A very first and essential step is to validate user input with regards to the following rules to confirm that the expected type being received in the request is valid:

  •  Validate the length and type of the data
  •  Validate and sanitize the input to an expected type

To mitigate the NoSQL injection vulnerability, a simple fix to the code should be implemented – casting the username and password fields to a string.'/login', function(req, res) {User.findOne({username: req.body.username, password: req.body.password}, function (err, user) {
// Rest of the code


General guidelines to avoid and mitigate NoSQL injection attacks:

  • Sanitizing and validating user input – do not allow user originating input as is. Always validate, and filter to match the allowed and expected data.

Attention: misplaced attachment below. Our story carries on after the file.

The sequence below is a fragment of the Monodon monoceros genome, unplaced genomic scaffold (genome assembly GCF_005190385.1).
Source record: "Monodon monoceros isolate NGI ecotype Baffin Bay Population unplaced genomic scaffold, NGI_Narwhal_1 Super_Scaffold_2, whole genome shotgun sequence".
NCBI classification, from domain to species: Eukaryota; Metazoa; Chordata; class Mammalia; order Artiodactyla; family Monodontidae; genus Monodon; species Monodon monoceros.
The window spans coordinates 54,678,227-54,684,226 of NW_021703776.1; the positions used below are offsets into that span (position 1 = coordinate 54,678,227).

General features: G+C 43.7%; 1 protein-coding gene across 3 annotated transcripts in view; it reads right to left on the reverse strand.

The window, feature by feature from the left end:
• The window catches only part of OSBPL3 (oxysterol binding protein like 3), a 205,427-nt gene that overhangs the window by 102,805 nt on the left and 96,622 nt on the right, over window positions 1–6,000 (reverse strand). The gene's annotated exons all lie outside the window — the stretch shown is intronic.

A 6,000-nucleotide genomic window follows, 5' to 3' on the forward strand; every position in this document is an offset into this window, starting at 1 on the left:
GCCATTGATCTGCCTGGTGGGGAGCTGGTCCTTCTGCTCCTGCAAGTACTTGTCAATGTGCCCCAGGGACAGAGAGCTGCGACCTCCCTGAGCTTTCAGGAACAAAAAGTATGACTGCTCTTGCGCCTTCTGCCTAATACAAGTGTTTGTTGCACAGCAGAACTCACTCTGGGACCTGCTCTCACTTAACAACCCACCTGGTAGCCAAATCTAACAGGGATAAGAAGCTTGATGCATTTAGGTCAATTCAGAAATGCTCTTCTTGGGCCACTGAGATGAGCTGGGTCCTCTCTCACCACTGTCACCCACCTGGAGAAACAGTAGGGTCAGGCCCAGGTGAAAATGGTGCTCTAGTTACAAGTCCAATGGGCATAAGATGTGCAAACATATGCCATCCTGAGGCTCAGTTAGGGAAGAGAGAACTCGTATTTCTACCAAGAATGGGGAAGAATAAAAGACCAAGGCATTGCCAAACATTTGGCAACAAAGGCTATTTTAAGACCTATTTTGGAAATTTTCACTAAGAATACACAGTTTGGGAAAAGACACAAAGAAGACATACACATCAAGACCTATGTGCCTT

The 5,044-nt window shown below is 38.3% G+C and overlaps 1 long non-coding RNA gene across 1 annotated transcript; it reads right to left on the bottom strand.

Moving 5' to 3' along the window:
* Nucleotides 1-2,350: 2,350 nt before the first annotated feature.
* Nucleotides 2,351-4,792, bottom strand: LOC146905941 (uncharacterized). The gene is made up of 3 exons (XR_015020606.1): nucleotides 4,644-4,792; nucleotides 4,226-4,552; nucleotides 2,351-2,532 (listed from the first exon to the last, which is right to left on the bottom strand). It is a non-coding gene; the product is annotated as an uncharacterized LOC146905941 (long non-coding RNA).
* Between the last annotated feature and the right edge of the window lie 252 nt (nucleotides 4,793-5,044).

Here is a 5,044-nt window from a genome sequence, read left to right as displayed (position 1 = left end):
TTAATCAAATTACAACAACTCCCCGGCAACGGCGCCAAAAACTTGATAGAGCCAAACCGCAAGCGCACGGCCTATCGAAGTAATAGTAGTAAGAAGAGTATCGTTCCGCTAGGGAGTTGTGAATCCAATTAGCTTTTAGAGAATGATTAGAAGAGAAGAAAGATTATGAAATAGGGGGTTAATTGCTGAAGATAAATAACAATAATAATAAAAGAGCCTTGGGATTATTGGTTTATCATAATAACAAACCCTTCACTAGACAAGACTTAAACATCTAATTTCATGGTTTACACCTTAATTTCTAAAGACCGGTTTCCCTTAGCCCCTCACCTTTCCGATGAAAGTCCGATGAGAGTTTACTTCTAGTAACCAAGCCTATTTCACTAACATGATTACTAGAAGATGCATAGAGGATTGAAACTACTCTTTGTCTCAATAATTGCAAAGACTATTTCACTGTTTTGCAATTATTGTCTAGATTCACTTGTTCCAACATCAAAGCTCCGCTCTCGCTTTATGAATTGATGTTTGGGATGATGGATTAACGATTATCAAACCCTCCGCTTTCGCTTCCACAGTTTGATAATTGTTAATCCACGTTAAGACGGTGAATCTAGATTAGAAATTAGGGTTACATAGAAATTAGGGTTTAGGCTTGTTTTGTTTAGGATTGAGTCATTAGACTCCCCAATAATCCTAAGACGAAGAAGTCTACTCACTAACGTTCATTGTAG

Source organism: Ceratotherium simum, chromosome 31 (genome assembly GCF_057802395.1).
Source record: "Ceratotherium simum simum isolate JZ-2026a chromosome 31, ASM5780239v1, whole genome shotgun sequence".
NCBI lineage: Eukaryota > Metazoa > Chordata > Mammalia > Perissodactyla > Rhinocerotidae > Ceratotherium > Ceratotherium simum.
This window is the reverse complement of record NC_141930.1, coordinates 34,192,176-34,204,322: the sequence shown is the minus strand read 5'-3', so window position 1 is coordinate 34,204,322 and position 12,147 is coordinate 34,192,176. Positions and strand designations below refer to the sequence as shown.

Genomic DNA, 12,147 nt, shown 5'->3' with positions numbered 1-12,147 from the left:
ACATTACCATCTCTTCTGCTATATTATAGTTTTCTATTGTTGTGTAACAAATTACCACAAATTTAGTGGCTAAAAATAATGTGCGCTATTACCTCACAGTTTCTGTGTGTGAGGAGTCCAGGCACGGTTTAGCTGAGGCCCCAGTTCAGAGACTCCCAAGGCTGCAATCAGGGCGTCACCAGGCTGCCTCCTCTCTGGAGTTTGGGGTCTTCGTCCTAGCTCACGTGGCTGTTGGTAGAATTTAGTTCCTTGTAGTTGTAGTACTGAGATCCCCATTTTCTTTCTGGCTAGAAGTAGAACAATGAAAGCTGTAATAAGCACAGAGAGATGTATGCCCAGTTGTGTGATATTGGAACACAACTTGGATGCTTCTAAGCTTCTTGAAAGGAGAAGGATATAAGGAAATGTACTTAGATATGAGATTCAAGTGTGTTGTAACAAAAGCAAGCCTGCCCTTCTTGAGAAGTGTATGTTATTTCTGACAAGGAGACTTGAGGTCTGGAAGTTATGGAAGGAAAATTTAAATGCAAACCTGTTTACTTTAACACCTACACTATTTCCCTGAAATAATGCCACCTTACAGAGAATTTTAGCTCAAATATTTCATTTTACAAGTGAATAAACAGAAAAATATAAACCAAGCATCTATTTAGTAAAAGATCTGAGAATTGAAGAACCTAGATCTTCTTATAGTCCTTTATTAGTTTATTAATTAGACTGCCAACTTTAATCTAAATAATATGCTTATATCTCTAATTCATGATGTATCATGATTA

• Prepared statements – familiarize yourself with traditional SQL methodologies, and secure the data passed to the queries through prepared statements.
  • Follow the principle of Least Privilege regarding application accounts to minimize damage if a NoSQL injection attack is successful.
  • Do not use insecure JavaScript functions to parse user input, such as: eval(), setTimeout(), setInterval(), and Function()
  • Implementing code best practices: The security guidelines and manuals for NoSQL databases must be read carefully and thoroughly. Developers must understand the language used to ensure that vulnerable constructs are avoided.